Office space is overrated.
Back in 1997, I was an intern getting paid something like $12 an hour working for Novell. If you remember back to that time, Novell was riding the tail end of the Netware wave and was in the process of getting dominated by Microsoft in more ways than one. Heck, Eric Schmidt was even my boss for a while before he got wise to it and left for some start up named Google that no one had ever heard of.
And so Novell was going through a series of layoffs – and not just a few people at once.
I was an intern who happened to sit on a floor of about 30 or so people who were higher-level executives and did things for Novell that all sounded really important. Business planning. Mergers and Acquisitions. Strategy. Someone was in charge of Human Resources.
Oh, and me.
To this day, I don’t know how I ended up with an office on that floor, but I found myself going to lunch every day with quite a few people who were loads smarter than I was and learned a lot.
And then one day, it happened.
The entire floor got laid off.
As in everyone-except-for-me.
I didn’t fully realize this at the time, but it is amazing how many layoffs you can avoid just by being someone who makes $12/hour.
So I came to work for the next few weeks and no one showed up to check on me.
And then I did what any reasonable intern with any self respect would do…
I moved into the corner office where one of the old Vice Presidents of Something used to preside over his kingdom.
Made myself right at home. Put my feet up on his desk. Put my soda in his fridge. Couldn’t call his secretary though, she no longer worked there. Life couldn’t be better.
Sat there for about a year and no one ever knew.
I might have been the only $12/hour intern in America who got to sit in the corner office of an executive suite of a Fortune 500 company at the time.
And looking back on it – I think it may have helped me develop my opinion that office space doesn’t matter.
After leaving Novell, I have worked for companies large and small – and I think I have enough experience under my belt now to say that the actual, physical location and condition of an office are somewhat unimportant, it is the people that show up there and contribute every day that make it happen.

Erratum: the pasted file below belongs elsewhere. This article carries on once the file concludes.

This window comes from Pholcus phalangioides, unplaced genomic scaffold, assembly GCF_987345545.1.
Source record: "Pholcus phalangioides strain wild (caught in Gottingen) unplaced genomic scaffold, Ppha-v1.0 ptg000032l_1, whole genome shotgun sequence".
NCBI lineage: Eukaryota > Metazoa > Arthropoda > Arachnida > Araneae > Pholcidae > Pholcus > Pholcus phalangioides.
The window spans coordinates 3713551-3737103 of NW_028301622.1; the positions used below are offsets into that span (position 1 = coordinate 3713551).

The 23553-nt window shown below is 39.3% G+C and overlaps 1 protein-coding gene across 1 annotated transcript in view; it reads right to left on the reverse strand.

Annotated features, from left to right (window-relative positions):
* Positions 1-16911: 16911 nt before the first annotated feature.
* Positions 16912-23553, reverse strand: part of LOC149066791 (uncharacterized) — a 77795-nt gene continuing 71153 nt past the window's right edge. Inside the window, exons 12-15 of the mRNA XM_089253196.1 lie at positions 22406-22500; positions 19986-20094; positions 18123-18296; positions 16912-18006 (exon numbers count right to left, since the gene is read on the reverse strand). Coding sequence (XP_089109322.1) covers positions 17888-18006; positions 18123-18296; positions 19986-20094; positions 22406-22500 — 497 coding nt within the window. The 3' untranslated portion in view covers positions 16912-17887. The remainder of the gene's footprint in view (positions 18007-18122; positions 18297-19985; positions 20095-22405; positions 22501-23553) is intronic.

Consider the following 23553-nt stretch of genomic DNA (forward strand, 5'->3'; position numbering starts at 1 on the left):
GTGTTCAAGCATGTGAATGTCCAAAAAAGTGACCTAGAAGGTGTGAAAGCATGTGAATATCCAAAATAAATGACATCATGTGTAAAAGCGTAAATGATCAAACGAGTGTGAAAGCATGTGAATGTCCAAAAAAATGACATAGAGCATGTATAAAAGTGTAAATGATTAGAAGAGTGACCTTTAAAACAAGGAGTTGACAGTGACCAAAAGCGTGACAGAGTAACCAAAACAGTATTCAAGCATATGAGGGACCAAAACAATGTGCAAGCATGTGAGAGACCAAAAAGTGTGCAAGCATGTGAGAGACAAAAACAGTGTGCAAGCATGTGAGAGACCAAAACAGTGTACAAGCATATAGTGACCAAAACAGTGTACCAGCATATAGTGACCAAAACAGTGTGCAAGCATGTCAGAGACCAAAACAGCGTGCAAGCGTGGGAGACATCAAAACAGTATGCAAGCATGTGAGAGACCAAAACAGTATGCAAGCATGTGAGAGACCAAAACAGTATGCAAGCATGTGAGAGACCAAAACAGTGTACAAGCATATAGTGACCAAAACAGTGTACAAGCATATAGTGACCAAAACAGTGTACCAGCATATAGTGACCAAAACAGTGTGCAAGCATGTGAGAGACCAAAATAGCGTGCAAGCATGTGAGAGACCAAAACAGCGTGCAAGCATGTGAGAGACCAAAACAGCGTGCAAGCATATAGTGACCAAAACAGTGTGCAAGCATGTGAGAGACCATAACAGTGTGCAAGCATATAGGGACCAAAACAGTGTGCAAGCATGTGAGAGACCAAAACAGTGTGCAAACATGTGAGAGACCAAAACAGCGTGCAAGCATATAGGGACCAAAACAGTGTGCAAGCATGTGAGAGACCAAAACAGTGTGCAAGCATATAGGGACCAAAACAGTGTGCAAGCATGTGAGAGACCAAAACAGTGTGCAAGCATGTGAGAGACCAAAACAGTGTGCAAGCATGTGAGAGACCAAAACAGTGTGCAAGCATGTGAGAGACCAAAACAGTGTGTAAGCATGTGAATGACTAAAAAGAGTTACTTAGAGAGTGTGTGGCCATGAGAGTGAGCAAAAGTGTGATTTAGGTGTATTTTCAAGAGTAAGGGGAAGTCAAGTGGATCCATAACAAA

Now maybe it is possible that you can take a high performing group of people from a lower class office space and put them into another space and make them higher performing — but I doubt you can take the bad news bears, put them in a better office and watch magic happen.
When you think about it – an organization is nothing more than a group of people with a common goal (or goals) and work in tandem to achieve that goal. An organization can be a company, a non profit organization, a charity – or heck – even just an idea.
I have been going to Gangplank for two of their spaces (and they are about to move to their third) and just by showing up at these two locations and watching the activity there has pretty much solidified my opinion at this point that:
Office space doesn’t really matter, the people who contribute to the overall objective do.
And it is under that same idea that #RETT is gaining momentum. There is a group of people across the country that are starting to nail down different spaces – any kind of space – where people can gather.
In an open work space.
In a collaborative environment.
And not because I shared them my findings about what really matters when thinking about office space, but because they seemingly have discovered on their own…
Office space is overrated.
But the talent, effort, passion, sharing, open attitude of the humans who show up wherever that office space is located is what matters.